After a volatile start to the week, gold has made strong gains the past two days, breaking through the $1,800/£1,300 per ounce barrier that has proven a resistance point for prices in recent weeks. Silver also enjoyed strong gains, up 4.56% in the past week.
After trading in a tight range for much of the past 3 weeks, gold had been bumping against $1,800 for some time, but a slight weakening of the Dollar, a host of commodity prices rising, and ongoing inflation fears yesterday managed to push the metal up to its highest in almost three months.
The strength of the rally was impressive, with gold pushing all the way to $1,820 per ounce in trading this morning. When key resistance points are broken the price often rallies strongly as momentum builds, and brings in further buyers.
The rally was further boosted this afternoon with the release of US job data that came in far below expectations. The US added 266,000 jobs in April versus Wall Street hopes of around 1 million. With March’s figures also revised down, and unemployment actually rising, the US economic recovery looks to be less strong than thought the past few weeks.
Gold quickly climbed to $1,843.64/£1,320.52 per ounce as the news broke, adding another step to yesterday’s rally. It has pulled back slightly to $1,832 per ounce as investors digest the surprise results but leaves gold still up 3.33% so far this week and brings it closer to the three-month high.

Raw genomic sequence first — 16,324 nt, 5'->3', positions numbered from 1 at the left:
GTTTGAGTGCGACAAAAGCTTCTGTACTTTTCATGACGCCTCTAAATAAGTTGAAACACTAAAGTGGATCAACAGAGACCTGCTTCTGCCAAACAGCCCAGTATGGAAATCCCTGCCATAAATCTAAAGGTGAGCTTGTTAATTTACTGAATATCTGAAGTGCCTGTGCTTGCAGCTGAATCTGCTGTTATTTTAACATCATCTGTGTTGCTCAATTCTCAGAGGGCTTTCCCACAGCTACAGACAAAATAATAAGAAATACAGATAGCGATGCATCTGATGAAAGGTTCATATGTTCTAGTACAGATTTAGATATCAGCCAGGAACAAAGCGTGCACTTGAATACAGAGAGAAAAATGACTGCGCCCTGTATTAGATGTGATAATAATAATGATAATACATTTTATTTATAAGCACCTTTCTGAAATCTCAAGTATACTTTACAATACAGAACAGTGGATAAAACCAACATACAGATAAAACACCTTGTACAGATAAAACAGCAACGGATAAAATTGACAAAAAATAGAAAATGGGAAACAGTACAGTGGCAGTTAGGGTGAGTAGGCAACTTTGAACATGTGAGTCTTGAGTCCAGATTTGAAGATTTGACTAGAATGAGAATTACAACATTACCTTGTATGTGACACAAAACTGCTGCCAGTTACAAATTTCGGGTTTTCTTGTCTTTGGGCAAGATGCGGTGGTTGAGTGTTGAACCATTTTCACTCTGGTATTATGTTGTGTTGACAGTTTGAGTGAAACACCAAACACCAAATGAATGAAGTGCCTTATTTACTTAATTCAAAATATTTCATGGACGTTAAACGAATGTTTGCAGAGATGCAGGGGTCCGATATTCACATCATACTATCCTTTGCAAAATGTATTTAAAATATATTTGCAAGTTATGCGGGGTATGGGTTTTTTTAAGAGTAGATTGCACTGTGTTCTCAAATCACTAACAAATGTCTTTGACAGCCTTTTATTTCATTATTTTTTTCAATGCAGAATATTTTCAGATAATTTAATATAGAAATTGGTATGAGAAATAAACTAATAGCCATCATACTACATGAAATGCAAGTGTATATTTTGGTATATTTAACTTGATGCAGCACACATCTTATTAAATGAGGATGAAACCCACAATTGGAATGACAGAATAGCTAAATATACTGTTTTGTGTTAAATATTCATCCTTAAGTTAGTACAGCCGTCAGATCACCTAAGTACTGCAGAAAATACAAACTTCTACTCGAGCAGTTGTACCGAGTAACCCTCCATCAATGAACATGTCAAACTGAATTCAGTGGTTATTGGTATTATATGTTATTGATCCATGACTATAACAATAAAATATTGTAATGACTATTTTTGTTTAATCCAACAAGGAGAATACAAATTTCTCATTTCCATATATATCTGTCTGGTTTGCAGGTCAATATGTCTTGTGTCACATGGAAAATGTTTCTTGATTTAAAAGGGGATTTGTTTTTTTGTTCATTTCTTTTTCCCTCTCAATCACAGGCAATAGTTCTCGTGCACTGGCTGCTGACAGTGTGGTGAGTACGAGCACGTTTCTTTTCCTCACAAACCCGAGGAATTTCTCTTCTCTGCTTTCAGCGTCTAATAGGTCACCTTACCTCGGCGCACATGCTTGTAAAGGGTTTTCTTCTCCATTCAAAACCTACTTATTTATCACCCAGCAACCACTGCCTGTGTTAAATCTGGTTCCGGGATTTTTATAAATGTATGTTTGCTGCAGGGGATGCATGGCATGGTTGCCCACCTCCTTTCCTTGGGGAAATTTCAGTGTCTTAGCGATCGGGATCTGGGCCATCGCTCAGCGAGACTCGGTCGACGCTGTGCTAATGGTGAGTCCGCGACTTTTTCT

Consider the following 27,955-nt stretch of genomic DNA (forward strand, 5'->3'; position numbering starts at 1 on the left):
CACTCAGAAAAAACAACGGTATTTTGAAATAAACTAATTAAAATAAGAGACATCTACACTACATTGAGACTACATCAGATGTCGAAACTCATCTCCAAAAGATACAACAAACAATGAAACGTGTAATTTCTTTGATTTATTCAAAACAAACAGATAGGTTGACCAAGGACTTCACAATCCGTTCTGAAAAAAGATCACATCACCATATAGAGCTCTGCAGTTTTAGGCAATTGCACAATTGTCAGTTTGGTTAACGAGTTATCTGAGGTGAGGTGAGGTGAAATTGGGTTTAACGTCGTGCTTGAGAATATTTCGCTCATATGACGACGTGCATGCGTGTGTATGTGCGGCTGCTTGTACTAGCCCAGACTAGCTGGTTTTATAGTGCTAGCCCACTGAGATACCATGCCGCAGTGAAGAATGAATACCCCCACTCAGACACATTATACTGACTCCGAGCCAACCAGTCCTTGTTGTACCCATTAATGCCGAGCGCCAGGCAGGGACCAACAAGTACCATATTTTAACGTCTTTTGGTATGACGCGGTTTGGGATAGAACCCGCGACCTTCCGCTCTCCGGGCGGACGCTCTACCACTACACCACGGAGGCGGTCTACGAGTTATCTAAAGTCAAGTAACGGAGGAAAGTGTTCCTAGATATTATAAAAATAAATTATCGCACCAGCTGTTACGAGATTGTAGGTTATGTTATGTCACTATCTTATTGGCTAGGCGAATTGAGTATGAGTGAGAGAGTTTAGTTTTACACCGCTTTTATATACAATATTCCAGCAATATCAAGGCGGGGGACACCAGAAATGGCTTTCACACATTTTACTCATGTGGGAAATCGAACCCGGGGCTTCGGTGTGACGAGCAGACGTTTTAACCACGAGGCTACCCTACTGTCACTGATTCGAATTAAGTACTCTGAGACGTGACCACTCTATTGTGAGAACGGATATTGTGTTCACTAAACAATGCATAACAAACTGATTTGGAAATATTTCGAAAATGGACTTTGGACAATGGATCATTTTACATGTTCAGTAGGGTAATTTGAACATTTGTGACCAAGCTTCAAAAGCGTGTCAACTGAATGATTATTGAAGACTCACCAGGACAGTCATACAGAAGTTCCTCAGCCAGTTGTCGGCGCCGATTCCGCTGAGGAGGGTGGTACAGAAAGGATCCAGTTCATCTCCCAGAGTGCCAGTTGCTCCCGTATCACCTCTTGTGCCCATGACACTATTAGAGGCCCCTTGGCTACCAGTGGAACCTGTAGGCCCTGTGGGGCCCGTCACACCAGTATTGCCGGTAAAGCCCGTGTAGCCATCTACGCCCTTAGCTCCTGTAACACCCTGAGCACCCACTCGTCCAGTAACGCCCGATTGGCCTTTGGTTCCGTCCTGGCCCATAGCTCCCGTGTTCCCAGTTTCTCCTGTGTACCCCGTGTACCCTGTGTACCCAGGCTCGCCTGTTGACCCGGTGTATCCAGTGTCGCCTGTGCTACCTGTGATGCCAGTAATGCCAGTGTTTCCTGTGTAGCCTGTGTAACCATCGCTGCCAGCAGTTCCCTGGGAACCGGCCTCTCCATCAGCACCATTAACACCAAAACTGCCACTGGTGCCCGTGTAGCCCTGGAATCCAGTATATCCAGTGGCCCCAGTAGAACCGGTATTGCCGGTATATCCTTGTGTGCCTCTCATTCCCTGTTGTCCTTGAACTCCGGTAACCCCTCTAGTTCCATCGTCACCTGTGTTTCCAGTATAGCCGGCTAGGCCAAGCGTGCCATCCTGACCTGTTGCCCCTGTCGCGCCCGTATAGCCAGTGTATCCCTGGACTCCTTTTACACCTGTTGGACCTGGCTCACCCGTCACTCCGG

Silver’s rally had initially outperformed gold, enjoying the same benefits of investment demand as gold, as well as a boost from expected industrial demand as economies opened up. The US job figures initially gave it a similar boost to gold, soaring to $27.68/£19.85 per ounce. With US manufacturing jobs falling by 18,000 in April however it seems to have hampered silver’s rally, which has come back down to $27.27/£19.53 at the time of writing though there still seems to be volatility as traders continue to process the numbers.
The job figures could help calm any fears that central banks will be tapering bond purchases or raising interest rates in the near future, as the economic recovery looks to be further from the end than previously believed. With a number of key commodities including iron, copper, and lumber all experiencing significant price rises however, it remains to be seen if inflation will be a short bounce back following last year’s deflationary pressure, or a more sustained problem.
This week has been a good reminder that the road to recovery following such an unprecedent global event as Covid-19 will not be a smooth one. Uncertainty remains in many aspects of life, and there will likely be further unexpected events to come, and debates over how to combat the financial impact they have.